Progress was not fast. Only a small handful of tickets had been fully completed since kickoff. A larger number of tickets had significant work done, but we expected to have to ask for significant changes to really finish them up. There were several contributing causes for the lack of measurable progress. Two weeks in, we switched from SVN to Git, which was a fiasco. Team India had no experience with Git, and their on-the-job training caused several days of fire-drills.
Our technical lead continued to have family issues and be basically part-time. He couldn’t step up into the kind of leadership we needed. We heard from another team member that his daughter was sick and in the hospital — which was terrible. We absolutely sympathized, but the work just wasn’t getting done. On the positive side, several of our team members seemed enthusiastic, and they had written a fair amount of code. They seemed to be working hard. At times, people stayed late to meet deadlines — one member worked past midnight to deliver a new demo feature.
Six weeks in, we had a major conference with one of the company founders. I was as clear as I could be that we needed to see some rapid improvements in the communication level, that we needed a new team lead, and that we needed to make much better progress on the tickets.
After that meeting, things started to improve. We got a new team lead and communication was better… until everything caught on fire and corkscrewed into the ground
This guy is a junior developer, less than 2 years out of college, who approached us after he saw our job post on Stack Overflow. #Winning. Two members of Team India team had been working on our browser extension for 1.5 weeks, and hadn’t made nearly this much progress. And on the following Monday, when Cashman updated their tickets to move them off the browser extension onto other tasks, they still spent another day on those tickets, apparently not understanding that he didn’t want them to work on it any more.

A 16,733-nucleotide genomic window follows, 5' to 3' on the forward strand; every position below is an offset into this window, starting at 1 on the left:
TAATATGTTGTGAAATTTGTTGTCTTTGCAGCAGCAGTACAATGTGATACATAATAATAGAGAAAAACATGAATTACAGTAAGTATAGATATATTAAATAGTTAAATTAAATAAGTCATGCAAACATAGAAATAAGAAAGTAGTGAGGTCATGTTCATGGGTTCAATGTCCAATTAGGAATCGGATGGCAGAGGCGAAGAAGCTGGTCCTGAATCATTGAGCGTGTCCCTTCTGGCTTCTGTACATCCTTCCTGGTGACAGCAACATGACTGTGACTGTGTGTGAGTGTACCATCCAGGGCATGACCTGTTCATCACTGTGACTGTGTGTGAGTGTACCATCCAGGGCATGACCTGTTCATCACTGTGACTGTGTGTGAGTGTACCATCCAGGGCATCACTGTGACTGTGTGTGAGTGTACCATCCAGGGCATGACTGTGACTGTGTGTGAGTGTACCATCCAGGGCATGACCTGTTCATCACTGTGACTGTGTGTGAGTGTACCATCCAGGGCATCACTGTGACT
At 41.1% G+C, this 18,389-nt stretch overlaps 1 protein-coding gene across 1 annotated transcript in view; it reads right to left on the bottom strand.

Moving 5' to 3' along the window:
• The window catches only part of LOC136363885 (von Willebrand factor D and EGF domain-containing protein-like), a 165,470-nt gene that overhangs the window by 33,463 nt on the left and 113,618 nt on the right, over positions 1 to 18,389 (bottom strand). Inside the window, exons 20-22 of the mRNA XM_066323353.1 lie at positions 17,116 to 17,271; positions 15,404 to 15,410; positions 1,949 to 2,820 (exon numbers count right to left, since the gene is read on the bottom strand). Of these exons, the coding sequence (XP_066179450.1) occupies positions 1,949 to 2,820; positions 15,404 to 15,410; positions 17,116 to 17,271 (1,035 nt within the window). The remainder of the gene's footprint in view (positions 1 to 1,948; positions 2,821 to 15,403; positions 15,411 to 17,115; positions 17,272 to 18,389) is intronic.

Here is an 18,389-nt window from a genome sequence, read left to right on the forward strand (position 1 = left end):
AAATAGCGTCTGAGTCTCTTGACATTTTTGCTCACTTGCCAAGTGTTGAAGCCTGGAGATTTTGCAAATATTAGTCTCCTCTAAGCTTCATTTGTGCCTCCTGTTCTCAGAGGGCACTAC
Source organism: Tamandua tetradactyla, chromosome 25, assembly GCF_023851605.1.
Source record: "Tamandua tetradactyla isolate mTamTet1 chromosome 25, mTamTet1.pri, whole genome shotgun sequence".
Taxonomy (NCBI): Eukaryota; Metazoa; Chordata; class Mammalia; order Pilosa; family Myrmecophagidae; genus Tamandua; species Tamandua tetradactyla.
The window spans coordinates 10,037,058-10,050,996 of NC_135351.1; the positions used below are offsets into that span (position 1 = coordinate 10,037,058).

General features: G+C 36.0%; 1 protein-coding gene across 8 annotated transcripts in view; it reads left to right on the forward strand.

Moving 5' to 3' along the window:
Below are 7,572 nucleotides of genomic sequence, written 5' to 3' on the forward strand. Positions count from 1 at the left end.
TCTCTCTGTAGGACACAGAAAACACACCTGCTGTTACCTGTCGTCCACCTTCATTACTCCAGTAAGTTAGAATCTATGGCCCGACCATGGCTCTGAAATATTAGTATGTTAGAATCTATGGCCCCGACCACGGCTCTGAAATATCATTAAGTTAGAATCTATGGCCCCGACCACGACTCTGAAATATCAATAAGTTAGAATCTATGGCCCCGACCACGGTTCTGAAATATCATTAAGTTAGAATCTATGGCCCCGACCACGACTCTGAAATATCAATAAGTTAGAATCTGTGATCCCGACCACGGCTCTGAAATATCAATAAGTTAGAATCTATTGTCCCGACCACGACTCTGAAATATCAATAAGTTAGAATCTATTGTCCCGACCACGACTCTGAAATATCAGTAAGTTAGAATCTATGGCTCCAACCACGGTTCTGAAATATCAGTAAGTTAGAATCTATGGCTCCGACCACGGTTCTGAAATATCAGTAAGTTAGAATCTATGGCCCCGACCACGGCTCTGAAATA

The comparison between these two was stark: a developer who makes huge progress, is easy to work with, and has a very short cycle time vs. two devs who still haven’t ramped up and require careful and repeated instruction. This is ce rtainly partially a matter of skills (the new dev had experience making browser extensions), and partially cultural (easier communication between him and Cashman), but it’s not an issue of being remote, as the new dev was remote as well (he’s in Chicago, while we’re in Boston).
Second, there was a commit of new code from Team India, and associated ticket comments, that made Cashman seriously doubt the technical competence of the team members involved. The commit involved code from two members (which they had previously, and privately, merged) and a comment from the new lead. This commit was to get a major new feature working after roughly two weeks of work. In short, the code was terrible. It was needlessly complex, badly formatted, and implemented a crazy control flow that included creating a whole HTTP client inside the web server to fetch a different URL from the same webserver (!), which in turn was configured by hardcoding the developer’s own machine name in the code in four different places. Awful decisions from wall to wall, as far as Cashman could see. But what really hurt was that the two senior people on the team had signed off on this code. The thought that they would endorse this code was a major red flag. Cashman didn’t know why they didn’t notice how bad this code was, but in any case, his trust was irrevocably shaken.
I called one of the founders of the company the next day and told her that we were done. It was a painful conversation after a difficult period of trying to make it work. But sunk costs are sunk costs. The worst mistake you can make is to keep piling good money on a roaring fire. Could we have done things better? Sure. Would they have been able to make the arrangement work? I don’t think so.
In the end, adding the cultural and communications issues on top of the general difficulties of software development make outsourcing a very tricky proposition. For companies that are well established, have definable tasks on standard platforms, perhaps off-shoring a portion of your development effort makes sense. But for startups trying to find product-market fit, unless you have an extremely rare and unnatural advantage or get very lucky, hiring a remote team is just not going to work.